- Flawed MRI Data Collection. Lee & Jampolsky offer no defense of their unusual measurements of horizontal muscle paths in sagittal view, in which muscles were viewed against poorly contrasting globe and optic nerve as they drifted in and out of image planes with eye rotation and head movement, and and no explanation of their image segmentation methods. Instead, they simply assert that their post-processing was "more important to spatial resolution". The old GIGO adage would suggest instead that competent data collection is paramount.
- Fabricated Models & Abandoned Theories. Lee, Lai, Brodale & Jampolsky (2007) make differential predictions based on a "pulley model" and a "non-pulley model", claiming to disprove the former and support the later. But the hard, localized pulley model they tested was a straw man of their own creation, unlike anything elsewhere proposed, and their non-pulley model had already been abandoned as implausible by DA Robinson and others a quarter of a century ago. Their letter of reply makes no attempt to defend the models upon which their conclusions rest.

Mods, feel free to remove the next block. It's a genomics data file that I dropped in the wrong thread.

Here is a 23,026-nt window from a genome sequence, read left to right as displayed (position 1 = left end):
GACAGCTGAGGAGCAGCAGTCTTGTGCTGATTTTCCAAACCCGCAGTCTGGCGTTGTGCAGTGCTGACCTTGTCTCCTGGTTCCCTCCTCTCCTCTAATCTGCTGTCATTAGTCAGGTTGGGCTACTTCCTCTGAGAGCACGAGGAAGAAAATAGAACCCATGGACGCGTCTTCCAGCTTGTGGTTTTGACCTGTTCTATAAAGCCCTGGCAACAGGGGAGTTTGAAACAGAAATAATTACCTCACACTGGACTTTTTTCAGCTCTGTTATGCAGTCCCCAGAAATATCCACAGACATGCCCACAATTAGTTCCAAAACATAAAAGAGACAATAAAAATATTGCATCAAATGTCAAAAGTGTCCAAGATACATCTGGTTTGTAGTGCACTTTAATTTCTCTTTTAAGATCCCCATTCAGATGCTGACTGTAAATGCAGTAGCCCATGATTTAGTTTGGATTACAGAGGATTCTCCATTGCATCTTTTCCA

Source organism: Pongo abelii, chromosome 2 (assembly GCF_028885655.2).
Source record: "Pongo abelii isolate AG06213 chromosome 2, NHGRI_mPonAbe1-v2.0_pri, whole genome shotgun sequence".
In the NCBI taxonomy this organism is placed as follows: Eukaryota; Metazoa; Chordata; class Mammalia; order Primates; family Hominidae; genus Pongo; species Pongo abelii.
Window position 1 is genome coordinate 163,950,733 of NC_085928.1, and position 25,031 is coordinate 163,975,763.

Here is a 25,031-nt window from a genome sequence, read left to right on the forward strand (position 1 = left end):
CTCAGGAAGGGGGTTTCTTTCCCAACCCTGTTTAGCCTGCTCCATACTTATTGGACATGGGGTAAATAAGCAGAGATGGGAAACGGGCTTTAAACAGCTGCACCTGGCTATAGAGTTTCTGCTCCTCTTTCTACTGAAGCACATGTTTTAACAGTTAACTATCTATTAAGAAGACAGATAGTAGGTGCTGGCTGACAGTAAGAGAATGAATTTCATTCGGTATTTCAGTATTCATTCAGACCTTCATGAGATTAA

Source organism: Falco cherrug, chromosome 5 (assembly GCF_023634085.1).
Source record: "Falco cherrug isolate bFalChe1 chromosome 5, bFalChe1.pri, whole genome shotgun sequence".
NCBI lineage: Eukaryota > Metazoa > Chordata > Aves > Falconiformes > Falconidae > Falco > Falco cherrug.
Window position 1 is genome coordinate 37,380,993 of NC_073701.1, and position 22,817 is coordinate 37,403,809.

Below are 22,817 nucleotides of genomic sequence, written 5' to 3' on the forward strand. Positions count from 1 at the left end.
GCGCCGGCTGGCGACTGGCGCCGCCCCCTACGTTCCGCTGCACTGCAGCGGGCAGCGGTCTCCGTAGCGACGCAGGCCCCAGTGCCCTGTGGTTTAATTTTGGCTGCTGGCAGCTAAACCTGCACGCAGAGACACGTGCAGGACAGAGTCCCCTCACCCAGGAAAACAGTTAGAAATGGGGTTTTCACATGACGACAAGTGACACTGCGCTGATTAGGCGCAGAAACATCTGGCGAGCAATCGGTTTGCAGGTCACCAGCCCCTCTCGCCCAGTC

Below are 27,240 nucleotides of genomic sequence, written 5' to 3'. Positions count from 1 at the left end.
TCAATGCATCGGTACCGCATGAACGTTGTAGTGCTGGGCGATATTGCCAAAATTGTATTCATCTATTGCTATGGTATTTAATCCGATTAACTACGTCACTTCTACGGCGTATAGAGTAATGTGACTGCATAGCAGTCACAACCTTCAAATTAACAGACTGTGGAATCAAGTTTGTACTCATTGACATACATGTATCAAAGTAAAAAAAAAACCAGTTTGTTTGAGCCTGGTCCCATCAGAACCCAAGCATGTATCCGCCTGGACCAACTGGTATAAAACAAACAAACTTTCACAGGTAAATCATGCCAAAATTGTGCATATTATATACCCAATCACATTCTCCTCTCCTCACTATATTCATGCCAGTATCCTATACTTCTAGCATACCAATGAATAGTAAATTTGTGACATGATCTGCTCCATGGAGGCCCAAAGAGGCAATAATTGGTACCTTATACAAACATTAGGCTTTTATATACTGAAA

- Wrong Experiment. Their study was essentially the one I reported in 1989, with (deleterious) changes in methodology. As I explained, such a study could not then, and cannot now, in principle, distinguish plausible pulley from non-pulley models. Lee & Jampolsky offer no counterarguments.
- Conceptual Confusion. The most bizarre aspect of Lee, et al (2007) is that they explain their own results by explicitly proposing that orbit-relative muscle paths are determined by "distributed resistance from the surrounding tissue," which is exactly the pulley theory I proposed in 1989, and which they claim to have disproved! Lee & Jampolsky's letter of reply does not explain how their research could refute the notion of pulleys in name while supporting it in substance.
What, you may wonder, is the scientific environment like at an institute whose leadership devotes its resources to such regressive mischief? For the answer, see: Smith-Kettlewell Self-Destructs.